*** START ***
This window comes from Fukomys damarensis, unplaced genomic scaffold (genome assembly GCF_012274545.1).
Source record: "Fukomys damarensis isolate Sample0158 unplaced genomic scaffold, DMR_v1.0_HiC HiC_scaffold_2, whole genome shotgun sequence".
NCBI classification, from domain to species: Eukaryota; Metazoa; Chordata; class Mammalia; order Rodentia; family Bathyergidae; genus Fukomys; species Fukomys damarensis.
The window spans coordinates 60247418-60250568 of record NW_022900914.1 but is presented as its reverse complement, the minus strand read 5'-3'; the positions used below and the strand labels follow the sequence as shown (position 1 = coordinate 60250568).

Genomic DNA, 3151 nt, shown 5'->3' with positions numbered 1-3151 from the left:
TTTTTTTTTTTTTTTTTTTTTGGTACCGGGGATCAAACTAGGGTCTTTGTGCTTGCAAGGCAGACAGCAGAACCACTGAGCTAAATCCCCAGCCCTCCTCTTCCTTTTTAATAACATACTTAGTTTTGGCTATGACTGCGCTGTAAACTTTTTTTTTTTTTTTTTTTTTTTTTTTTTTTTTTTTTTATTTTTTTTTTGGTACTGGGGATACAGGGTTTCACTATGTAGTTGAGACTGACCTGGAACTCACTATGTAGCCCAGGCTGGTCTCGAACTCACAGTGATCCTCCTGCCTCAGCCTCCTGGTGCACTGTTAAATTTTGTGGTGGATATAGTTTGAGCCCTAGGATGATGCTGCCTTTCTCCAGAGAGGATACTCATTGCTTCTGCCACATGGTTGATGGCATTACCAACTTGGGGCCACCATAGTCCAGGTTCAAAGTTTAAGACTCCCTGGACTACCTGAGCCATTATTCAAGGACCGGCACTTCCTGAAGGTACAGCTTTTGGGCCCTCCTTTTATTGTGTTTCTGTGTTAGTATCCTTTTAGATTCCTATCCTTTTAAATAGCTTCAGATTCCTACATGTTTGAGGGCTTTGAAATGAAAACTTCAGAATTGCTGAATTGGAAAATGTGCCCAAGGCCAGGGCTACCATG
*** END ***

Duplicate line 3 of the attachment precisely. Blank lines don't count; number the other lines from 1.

NCBI classification, from domain to species: Eukaryota; Metazoa; Chordata; class Mammalia; order Rodentia; family Bathyergidae; genus Fukomys; species Fukomys damarensis.